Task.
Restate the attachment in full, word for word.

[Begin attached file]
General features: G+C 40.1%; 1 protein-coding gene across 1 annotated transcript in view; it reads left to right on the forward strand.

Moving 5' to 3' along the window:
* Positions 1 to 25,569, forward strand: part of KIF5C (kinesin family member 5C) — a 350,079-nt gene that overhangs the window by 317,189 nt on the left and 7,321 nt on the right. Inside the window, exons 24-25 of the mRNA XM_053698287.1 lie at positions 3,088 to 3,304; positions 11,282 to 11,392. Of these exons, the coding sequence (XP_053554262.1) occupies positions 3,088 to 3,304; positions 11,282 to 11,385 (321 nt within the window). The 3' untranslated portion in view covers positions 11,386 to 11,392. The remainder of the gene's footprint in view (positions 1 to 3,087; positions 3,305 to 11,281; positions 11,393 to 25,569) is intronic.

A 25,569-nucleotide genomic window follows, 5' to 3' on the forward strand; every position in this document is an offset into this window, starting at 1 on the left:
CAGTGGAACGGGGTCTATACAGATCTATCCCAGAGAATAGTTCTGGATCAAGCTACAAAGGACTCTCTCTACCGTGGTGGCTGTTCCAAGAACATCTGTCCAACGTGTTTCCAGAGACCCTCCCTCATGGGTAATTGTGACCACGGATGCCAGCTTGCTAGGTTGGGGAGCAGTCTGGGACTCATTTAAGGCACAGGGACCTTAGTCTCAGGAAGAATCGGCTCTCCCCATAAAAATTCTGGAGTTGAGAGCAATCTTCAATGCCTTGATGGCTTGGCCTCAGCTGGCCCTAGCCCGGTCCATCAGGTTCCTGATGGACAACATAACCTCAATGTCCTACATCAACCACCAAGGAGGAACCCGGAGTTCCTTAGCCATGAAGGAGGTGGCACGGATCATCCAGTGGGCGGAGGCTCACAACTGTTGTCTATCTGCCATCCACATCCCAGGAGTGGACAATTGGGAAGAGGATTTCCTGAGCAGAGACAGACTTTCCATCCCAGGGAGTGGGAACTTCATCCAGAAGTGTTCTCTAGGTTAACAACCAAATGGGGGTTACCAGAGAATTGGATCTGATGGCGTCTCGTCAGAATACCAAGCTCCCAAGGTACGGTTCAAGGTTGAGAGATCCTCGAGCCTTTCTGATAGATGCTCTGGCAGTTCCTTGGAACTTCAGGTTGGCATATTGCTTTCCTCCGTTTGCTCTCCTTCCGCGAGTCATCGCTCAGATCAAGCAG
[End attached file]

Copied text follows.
General features: G+C 40.1%; 1 protein-coding gene across 1 annotated transcript in view; it reads left to right on the forward strand.

Moving 5' to 3' along the window:
* Positions 1 to 25,569, forward strand: part of KIF5C (kinesin family member 5C) — a 350,079-nt gene that overhangs the window by 317,189 nt on the left and 7,321 nt on the right. Inside the window, exons 24-25 of the mRNA XM_053698287.1 lie at positions 3,088 to 3,304; positions 11,282 to 11,392. Of these exons, the coding sequence (XP_053554262.1) occupies positions 3,088 to 3,304; positions 11,282 to 11,385 (321 nt within the window). The 3' untranslated portion in view covers positions 11,386 to 11,392. The remainder of the gene's footprint in view (positions 1 to 3,087; positions 3,305 to 11,281; positions 11,393 to 25,569) is intronic.

A 25,569-nucleotide genomic window follows, 5' to 3' on the forward strand; every position in this document is an offset into this window, starting at 1 on the left:
CAGTGGAACGGGGTCTATACAGATCTATCCCAGAGAATAGTTCTGGATCAAGCTACAAAGGACTCTCTCTACCGTGGTGGCTGTTCCAAGAACATCTGTCCAACGTGTTTCCAGAGACCCTCCCTCATGGGTAATTGTGACCACGGATGCCAGCTTGCTAGGTTGGGGAGCAGTCTGGGACTCATTTAAGGCACAGGGACCTTAGTCTCAGGAAGAATCGGCTCTCCCCATAAAAATTCTGGAGTTGAGAGCAATCTTCAATGCCTTGATGGCTTGGCCTCAGCTGGCCCTAGCCCGGTCCATCAGGTTCCTGATGGACAACATAACCTCAATGTCCTACATCAACCACCAAGGAGGAACCCGGAGTTCCTTAGCCATGAAGGAGGTGGCACGGATCATCCAGTGGGCGGAGGCTCACAACTGTTGTCTATCTGCCATCCACATCCCAGGAGTGGACAATTGGGAAGAGGATTTCCTGAGCAGAGACAGACTTTCCATCCCAGGGAGTGGGAACTTCATCCAGAAGTGTTCTCTAGGTTAACAACCAAATGGGGGTTACCAGAGAATTGGATCTGATGGCGTCTCGTCAGAATACCAAGCTCCCAAGGTACGGTTCAAGGTTGAGAGATCCTCGAGCCTTTCTGATAGATGCTCTGGCAGTTCCTTGGAACTTCAGGTTGGCATATTGCTTTCCTCCGTTTGCTCTCCTTCCGCGAGTCATCGCTCAGATCAAGCAG